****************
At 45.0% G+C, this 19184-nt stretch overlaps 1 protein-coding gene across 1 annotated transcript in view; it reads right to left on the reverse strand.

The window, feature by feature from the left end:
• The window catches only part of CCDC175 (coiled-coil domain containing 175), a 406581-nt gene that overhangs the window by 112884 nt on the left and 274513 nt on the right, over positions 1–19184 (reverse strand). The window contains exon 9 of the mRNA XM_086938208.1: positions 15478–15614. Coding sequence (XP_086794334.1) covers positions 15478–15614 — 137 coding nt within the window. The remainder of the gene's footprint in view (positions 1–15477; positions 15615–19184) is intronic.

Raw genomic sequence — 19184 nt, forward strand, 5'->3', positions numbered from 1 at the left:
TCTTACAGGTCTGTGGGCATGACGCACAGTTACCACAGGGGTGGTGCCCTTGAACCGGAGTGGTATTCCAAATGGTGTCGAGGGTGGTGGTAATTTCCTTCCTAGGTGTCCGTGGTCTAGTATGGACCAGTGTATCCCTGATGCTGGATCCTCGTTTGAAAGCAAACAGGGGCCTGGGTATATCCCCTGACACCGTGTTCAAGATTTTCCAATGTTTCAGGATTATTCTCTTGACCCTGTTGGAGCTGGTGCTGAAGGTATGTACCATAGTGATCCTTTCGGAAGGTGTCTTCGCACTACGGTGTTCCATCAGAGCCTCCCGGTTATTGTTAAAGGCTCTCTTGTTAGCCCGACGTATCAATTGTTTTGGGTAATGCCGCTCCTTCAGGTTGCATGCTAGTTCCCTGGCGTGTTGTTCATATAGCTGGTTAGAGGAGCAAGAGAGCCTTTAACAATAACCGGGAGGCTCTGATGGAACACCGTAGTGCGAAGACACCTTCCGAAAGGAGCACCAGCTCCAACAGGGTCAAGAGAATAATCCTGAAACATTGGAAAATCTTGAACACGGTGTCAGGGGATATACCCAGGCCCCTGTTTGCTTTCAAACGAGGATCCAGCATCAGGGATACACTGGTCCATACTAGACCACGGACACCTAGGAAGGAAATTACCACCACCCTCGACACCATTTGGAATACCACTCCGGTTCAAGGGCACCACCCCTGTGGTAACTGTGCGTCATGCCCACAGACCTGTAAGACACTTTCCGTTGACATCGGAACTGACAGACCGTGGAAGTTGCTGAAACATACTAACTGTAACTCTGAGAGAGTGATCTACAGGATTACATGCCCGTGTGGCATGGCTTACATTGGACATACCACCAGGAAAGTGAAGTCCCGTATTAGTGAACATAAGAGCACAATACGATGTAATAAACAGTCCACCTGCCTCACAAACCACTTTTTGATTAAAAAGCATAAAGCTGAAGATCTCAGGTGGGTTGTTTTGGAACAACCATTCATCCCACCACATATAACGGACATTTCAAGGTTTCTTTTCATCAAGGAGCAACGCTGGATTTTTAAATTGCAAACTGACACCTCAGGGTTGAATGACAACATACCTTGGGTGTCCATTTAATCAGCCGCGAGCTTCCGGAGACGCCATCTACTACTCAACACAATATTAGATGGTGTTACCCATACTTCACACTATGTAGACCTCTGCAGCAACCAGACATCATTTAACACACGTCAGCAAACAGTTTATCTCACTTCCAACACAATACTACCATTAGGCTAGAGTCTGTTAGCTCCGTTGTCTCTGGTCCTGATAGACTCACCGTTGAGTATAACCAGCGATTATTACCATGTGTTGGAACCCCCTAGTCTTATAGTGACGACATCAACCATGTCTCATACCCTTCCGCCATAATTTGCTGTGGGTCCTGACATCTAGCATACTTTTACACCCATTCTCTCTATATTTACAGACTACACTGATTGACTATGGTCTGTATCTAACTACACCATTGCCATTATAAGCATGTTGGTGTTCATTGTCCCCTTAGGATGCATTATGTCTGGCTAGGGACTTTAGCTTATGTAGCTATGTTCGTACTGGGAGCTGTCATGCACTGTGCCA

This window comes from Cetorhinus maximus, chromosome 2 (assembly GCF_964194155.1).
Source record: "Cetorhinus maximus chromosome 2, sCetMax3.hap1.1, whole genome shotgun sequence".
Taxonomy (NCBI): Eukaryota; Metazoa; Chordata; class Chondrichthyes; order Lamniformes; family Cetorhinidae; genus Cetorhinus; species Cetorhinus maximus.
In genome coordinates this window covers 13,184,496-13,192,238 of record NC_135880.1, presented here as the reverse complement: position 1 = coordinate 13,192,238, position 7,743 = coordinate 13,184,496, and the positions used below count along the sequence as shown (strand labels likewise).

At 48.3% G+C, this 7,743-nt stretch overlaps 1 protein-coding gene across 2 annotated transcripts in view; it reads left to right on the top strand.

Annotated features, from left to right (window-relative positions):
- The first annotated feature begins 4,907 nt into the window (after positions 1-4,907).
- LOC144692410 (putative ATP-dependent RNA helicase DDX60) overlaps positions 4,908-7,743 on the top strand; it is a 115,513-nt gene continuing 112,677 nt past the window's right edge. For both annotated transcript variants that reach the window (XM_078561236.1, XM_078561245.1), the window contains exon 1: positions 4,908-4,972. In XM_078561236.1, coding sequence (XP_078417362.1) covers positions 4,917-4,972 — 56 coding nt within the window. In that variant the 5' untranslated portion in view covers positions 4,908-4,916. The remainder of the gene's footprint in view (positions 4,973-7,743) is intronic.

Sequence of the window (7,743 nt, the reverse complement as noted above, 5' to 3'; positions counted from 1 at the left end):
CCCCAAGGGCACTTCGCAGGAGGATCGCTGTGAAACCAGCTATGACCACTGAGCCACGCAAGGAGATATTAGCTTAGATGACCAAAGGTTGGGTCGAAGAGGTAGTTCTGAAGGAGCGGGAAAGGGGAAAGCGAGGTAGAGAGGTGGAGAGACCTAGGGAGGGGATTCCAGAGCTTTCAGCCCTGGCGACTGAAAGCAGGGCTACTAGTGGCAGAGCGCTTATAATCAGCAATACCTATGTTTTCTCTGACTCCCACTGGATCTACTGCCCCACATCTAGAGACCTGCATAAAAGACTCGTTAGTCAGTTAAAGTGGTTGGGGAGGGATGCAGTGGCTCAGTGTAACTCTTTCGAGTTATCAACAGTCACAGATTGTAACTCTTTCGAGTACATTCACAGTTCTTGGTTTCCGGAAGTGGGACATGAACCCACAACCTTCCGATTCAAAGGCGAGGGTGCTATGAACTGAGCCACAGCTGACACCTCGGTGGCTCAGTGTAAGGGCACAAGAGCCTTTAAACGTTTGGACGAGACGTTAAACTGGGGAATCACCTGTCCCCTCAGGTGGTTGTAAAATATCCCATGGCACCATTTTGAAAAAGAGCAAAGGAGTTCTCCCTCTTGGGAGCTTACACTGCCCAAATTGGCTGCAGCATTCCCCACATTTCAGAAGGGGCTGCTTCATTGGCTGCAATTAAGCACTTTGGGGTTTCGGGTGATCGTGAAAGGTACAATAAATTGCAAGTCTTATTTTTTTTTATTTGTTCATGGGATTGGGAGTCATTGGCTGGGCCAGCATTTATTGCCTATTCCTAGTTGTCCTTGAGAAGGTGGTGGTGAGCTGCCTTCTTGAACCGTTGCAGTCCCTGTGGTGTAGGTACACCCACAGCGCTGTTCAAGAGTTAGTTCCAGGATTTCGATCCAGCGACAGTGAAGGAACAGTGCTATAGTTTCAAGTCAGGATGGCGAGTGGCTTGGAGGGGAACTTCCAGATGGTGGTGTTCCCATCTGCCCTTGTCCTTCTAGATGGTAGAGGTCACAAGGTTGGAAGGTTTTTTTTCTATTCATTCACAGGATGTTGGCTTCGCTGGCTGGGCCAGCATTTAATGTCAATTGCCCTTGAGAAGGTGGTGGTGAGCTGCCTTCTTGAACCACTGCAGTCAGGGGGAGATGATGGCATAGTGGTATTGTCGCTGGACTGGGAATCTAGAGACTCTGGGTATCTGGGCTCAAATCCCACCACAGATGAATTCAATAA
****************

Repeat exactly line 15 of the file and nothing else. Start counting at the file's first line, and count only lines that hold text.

CCCCAAGGGCACTTCGCAGGAGGATCGCTGTGAAACCAGCTATGACCACTGAGCCACGCAAGGAGATATTAGCTTAGATGACCAAAGGTTGGGTCGAAGAGGTAGTTCTGAAGGAGCGGGAAAGGGGAAAGCGAGGTAGAGAGGTGGAGAGACCTAGGGAGGGGATTCCAGAGCTTTCAGCCCTGGCGACTGAAAGCAGGGCTACTAGTGGCAGAGCGCTTATAATCAGCAATACCTATGTTTTCTCTGACTCCCACTGGATCTACTGCCCCACATCTAGAGACCTGCATAAAAGACTCGTTAGTCAGTTAAAGTGGTTGGGGAGGGATGCAGTGGCTCAGTGTAACTCTTTCGAGTTATCAACAGTCACAGATTGTAACTCTTTCGAGTACATTCACAGTTCTTGGTTTCCGGAAGTGGGACATGAACCCACAACCTTCCGATTCAAAGGCGAGGGTGCTATGAACTGAGCCACAGCTGACACCTCGGTGGCTCAGTGTAAGGGCACAAGAGCCTTTAAACGTTTGGACGAGACGTTAAACTGGGGAATCACCTGTCCCCTCAGGTGGTTGTAAAATATCCCATGGCACCATTTTGAAAAAGAGCAAAGGAGTTCTCCCTCTTGGGAGCTTACACTGCCCAAATTGGCTGCAGCATTCCCCACATTTCAGAAGGGGCTGCTTCATTGGCTGCAATTAAGCACTTTGGGGTTTCGGGTGATCGTGAAAGGTACAATAAATTGCAAGTCTTATTTTTTTTTATTTGTTCATGGGATTGGGAGTCATTGGCTGGGCCAGCATTTATTGCCTATTCCTAGTTGTCCTTGAGAAGGTGGTGGTGAGCTGCCTTCTTGAACCGTTGCAGTCCCTGTGGTGTAGGTACACCCACAGCGCTGTTCAAGAGTTAGTTCCAGGATTTCGATCCAGCGACAGTGAAGGAACAGTGCTATAGTTTCAAGTCAGGATGGCGAGTGGCTTGGAGGGGAACTTCCAGATGGTGGTGTTCCCATCTGCCCTTGTCCTTCTAGATGGTAGAGGTCACAAGGTTGGAAGGTTTTTTTTCTATTCATTCACAGGATGTTGGCTTCGCTGGCTGGGCCAGCATTTAATGTCAATTGCCCTTGAGAAGGTGGTGGTGAGCTGCCTTCTTGAACCACTGCAGTCAGGGGGAGATGATGGCATAGTGGTATTGTCGCTGGACTGGGAATCTAGAGACTCTGGGTATCTGGGCTCAAATCCCACCACAGATGAATTCAATAA